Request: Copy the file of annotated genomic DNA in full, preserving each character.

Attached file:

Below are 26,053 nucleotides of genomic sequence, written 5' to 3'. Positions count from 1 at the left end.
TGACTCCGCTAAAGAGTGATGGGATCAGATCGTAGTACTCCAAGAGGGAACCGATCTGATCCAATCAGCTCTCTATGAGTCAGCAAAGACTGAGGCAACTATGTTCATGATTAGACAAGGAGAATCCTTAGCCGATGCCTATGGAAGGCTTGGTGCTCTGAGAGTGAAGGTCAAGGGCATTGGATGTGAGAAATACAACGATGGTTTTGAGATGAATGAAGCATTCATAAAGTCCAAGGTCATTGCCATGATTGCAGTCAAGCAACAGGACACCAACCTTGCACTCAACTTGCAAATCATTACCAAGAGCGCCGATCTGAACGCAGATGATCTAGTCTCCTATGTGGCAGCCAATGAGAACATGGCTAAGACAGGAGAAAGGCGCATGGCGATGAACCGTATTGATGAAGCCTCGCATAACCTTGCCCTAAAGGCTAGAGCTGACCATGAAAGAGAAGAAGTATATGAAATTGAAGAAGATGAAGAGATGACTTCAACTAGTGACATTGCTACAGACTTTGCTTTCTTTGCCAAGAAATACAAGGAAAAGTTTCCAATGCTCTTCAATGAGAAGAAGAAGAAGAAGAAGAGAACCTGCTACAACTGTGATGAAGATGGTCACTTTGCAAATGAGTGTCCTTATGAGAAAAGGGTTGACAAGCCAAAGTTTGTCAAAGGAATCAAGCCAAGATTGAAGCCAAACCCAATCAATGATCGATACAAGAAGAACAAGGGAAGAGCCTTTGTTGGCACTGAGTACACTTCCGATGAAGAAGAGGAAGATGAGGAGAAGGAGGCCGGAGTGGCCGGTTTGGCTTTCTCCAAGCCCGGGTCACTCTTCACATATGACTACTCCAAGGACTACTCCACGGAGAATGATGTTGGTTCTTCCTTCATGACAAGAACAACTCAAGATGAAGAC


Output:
Below are 26,053 nucleotides of genomic sequence, written 5' to 3'. Positions count from 1 at the left end.
TGACTCCGCTAAAGAGTGATGGGATCAGATCGTAGTACTCCAAGAGGGAACCGATCTGATCCAATCAGCTCTCTATGAGTCAGCAAAGACTGAGGCAACTATGTTCATGATTAGACAAGGAGAATCCTTAGCCGATGCCTATGGAAGGCTTGGTGCTCTGAGAGTGAAGGTCAAGGGCATTGGATGTGAGAAATACAACGATGGTTTTGAGATGAATGAAGCATTCATAAAGTCCAAGGTCATTGCCATGATTGCAGTCAAGCAACAGGACACCAACCTTGCACTCAACTTGCAAATCATTACCAAGAGCGCCGATCTGAACGCAGATGATCTAGTCTCCTATGTGGCAGCCAATGAGAACATGGCTAAGACAGGAGAAAGGCGCATGGCGATGAACCGTATTGATGAAGCCTCGCATAACCTTGCCCTAAAGGCTAGAGCTGACCATGAAAGAGAAGAAGTATATGAAATTGAAGAAGATGAAGAGATGACTTCAACTAGTGACATTGCTACAGACTTTGCTTTCTTTGCCAAGAAATACAAGGAAAAGTTTCCAATGCTCTTCAATGAGAAGAAGAAGAAGAAGAAGAGAACCTGCTACAACTGTGATGAAGATGGTCACTTTGCAAATGAGTGTCCTTATGAGAAAAGGGTTGACAAGCCAAAGTTTGTCAAAGGAATCAAGCCAAGATTGAAGCCAAACCCAATCAATGATCGATACAAGAAGAACAAGGGAAGAGCCTTTGTTGGCACTGAGTACACTTCCGATGAAGAAGAGGAAGATGAGGAGAAGGAGGCCGGAGTGGCCGGTTTGGCTTTCTCCAAGCCCGGGTCACTCTTCACATATGACTACTCCAAGGACTACTCCACGGAGAATGATGTTGGTTCTTCCTTCATGACAAGAACAACTCAAGATGAAGAC